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Artificial Neural Networks in Akka - Scalar presentation

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Similarities of neurons and Akka actors.

https://github.com/makingthematrix/ann

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Artificial Neural Networks in Akka - Scalar presentation

  1. 1. Artificial Neural Networks in Akka Maciej Gorywoda http://wire.com
  2. 2. The Plan ● Introduction ● A few words about neurons ● Similarities to Akka actors ● How to model a neuron with Akka ● Building blocks of a neuron network ● An example: the S.O.S. signal recognition
  3. 3. Instead… bees! ● Approximately 900,000 neurons in total ● Mostly hardwired ● Work on unreliable, insufficient data ● Still able to do amazing feats
  4. 4. Basic info about actual neurons ● Dendrites ● An axon ● Electrical and ... ● … electro-chemical signals ● Neurotransmitters: excitatory and inhibitory (GABA).
  5. 5. Reactive and asynchronous ● No external supervisor ● Only reacting to stimuli ● No bigger picture (a.k.a. what other neurons?)
  6. 6. The traditional model of an artificial neuron
  7. 7. But do you know what else is reactive and asynchronous?
  8. 8. Akka Actor implementation of an artificial neuron
  9. 9. Interesting Akka traits ● Concurrent ● Communicate through messages ● Reactive ● Sending a message takes time ● Communication is unordered
  10. 10. Local synchronization – why? ● Message time gaps cannot be controlled ● Neurons are triggered by messages ● In small interacting blocks of neurons their sequence of responses have to be controlled
  11. 11. Local synchronization – how? ● Estimate the max time gap (an iteration) ● Simulate the refractory period ● Note that it works only for small blocks of interacting neurons
  12. 12. Neuron blocks – Signal Sum ● Promotes encapsulation
  13. 13. Neuron blocks – Delay Gate ● Time gaps as a source of information
  14. 14. The silencing neurons ● Further encapsulation ● There are actual neurons working like that
  15. 15. The S.O.S. example ● Encoding the Morse code: – A dot = 1000 – A line= 1100 ● S = three dots = 100010001000 ● O = three lines = 110011001100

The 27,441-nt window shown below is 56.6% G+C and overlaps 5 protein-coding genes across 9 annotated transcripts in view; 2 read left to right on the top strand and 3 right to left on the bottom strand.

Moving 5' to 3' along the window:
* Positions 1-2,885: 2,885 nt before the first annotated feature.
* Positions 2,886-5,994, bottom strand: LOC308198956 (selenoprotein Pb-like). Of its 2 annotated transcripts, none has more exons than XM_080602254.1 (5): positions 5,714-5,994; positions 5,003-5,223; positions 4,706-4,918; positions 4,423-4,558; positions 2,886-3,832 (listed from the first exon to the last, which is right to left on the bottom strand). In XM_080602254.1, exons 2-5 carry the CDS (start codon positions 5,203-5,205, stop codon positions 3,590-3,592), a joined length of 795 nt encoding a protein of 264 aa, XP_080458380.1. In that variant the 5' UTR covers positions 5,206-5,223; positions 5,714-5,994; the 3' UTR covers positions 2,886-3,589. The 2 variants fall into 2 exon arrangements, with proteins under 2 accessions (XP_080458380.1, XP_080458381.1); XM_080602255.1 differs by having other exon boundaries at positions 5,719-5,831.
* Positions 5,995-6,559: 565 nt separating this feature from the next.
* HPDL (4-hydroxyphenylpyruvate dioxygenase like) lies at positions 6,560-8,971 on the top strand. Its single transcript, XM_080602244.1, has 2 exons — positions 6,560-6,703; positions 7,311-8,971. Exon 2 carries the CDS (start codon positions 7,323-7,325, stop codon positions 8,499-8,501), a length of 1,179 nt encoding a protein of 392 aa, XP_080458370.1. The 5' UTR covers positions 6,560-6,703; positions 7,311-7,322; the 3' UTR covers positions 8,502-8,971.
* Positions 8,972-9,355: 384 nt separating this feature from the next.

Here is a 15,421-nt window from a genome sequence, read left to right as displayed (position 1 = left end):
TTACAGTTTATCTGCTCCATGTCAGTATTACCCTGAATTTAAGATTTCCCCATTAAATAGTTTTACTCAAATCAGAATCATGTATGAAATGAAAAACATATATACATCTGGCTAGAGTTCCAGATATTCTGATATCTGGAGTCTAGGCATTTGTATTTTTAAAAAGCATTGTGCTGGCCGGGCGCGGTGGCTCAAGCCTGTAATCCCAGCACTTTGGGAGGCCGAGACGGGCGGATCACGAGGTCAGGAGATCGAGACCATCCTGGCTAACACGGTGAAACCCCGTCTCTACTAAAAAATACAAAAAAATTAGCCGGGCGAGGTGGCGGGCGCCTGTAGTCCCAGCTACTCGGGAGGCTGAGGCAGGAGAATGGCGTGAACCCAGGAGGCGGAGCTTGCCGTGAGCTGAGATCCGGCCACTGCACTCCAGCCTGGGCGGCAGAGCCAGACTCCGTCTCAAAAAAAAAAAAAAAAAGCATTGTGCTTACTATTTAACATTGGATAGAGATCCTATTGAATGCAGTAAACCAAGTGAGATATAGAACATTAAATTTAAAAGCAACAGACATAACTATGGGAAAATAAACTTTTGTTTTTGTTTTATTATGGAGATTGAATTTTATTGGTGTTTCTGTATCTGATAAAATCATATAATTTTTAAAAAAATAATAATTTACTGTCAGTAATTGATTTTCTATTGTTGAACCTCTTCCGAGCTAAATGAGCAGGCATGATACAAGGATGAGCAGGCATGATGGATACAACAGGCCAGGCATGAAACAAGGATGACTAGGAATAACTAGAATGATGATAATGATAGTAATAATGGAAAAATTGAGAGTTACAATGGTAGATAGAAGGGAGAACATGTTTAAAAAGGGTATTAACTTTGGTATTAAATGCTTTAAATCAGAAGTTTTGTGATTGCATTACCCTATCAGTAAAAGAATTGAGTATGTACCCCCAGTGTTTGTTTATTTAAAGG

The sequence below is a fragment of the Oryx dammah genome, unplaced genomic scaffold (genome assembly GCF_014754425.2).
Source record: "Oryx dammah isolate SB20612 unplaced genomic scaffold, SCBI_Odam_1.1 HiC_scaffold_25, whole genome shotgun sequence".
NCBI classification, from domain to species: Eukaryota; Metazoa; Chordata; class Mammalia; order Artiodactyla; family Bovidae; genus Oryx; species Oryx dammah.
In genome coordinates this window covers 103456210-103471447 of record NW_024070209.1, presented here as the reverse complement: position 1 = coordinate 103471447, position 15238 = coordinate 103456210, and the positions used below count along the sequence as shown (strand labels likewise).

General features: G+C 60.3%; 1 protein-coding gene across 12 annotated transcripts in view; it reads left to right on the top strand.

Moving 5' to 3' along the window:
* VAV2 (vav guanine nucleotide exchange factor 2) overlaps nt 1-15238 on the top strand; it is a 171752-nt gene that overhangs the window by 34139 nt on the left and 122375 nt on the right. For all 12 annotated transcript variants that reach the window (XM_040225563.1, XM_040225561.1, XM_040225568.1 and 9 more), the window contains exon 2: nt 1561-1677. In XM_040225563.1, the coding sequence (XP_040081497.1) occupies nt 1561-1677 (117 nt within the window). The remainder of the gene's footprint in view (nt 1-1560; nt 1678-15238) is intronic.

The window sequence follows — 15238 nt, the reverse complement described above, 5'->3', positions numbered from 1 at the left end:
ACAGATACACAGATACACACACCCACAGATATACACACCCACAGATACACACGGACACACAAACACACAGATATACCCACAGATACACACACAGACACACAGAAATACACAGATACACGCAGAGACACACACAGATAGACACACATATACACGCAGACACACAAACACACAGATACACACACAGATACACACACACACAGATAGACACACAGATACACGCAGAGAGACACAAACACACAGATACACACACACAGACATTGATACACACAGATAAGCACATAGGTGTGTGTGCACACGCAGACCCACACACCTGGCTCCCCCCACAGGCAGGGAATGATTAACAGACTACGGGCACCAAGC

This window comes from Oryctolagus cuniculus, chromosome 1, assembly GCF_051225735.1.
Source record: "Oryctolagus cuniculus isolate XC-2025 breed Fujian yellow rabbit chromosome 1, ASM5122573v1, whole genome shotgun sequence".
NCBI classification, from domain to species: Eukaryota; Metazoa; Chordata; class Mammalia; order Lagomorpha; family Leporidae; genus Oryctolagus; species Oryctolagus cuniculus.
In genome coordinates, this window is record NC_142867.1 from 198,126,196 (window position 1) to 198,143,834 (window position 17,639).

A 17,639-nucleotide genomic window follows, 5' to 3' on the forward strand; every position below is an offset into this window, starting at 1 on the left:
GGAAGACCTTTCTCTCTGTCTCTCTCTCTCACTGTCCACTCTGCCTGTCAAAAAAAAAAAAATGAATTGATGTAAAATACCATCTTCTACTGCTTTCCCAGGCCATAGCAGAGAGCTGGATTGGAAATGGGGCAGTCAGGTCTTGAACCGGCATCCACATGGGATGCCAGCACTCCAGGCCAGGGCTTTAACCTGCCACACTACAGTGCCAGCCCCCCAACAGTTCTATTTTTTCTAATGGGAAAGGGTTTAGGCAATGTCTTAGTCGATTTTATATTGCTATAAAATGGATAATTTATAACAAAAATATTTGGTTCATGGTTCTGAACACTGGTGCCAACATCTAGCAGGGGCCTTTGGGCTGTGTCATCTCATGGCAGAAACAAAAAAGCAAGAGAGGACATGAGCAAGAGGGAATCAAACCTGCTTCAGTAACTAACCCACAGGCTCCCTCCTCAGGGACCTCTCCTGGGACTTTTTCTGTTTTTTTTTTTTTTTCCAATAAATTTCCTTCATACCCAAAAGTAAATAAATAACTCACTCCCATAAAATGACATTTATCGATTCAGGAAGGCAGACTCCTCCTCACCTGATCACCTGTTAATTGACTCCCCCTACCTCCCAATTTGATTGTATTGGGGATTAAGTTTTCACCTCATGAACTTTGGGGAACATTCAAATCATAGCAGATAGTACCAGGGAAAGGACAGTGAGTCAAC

16. 16. Recognizing dots and lines
  17. 17. Recognizing S and O and S
  18. 18. Dealing with noise Input Output Input Output 1,0,0,0,1,0,0,0,1,0,0,0 … → s 1,1,0,0,1,1,0,0,1,1,0,0 --- → o 1,0,0,0,1,0,0,0,1,0,0,1 … → s 1,1,0,0,1,1,0,0,1,0,1,0 --- → o 1,0,0,0,1,0,0,1,1,0,0,0 ..- 1,1,0,0,1,0,1,0,1,1,0,0 --- → o 1,0,0,1,1,0,0,0,1,0,0,0 .-. 1,0,1,0,1,1,0,0,1,1,0,0 --- → o 1,0,0,0,1,0,0,0,0,1,0,0 … → s 1,1,0,0,1,1,0,0,1,0,1,1 ---. → o 1,0,0,0,0,1,0,0,1,0,0,0 .. 1,1,0,0,1,0,1,1,1,1,0,0 ---. → o 0,1,0,0,1,0,0,0,1,0,0,0 .- 1,0,1,1,1,1,0,0,1,1,0,0 --.- → o 1,0,0,0,1,0,0,0,0,0,1,0 … → s 1,1,0,0,1,1,0,0,1,1,1,0 ---. → o 1,0,0,0,0,0,1,0,1,0,0,0 .- 1,1,0,0,1,1,1,0,1,1,0,0 ---. → o 0,0,1,0,1,0,0,0,1,0,0,0 -. 1,1,1,0,1,1,0,0,1,1,0,0 --.- → o 1,0,0,0,1,0,0,0,0,0,0,1 … → s 1,1,0,0,1,1,0,0,1,1,1,1 ---- → o 1,0,0,0,0,0,0,1,1,0,0,0 .- 1,1,0,0,1,1,1,1,1,1,0,0 ---- → o 0,0,0,1,1,0,0,0,1,0,0,0 -. 1,1,1,1,1,1,0,0,1,1,0,0 ---- → o
  19. 19. What have we learned (if anything) ● Considerable similarities between Akka actors and neurons, not inspired in any way ● Time gaps as information ● Distribution: a key to intelligence?
  20. 20. Where to search for more ● Akka: http://doc.akka.io/docs/akka/2.4/scala.html ● Neurobiology: “The Astonishing Hypothesis: The scientific search for the soul”, Francis Crick (1994) ● My own three eurocents: “Artificial Neural Networks in Akka”, Maciej Gorywoda, Scribd and Academia.edu
  21. 21. Crash Course Neurology
  22. 22. Thank You! You can find the project at http://github.com/makingthematrix/ann You can find me somewhere near coffee or at Wire: @maciek

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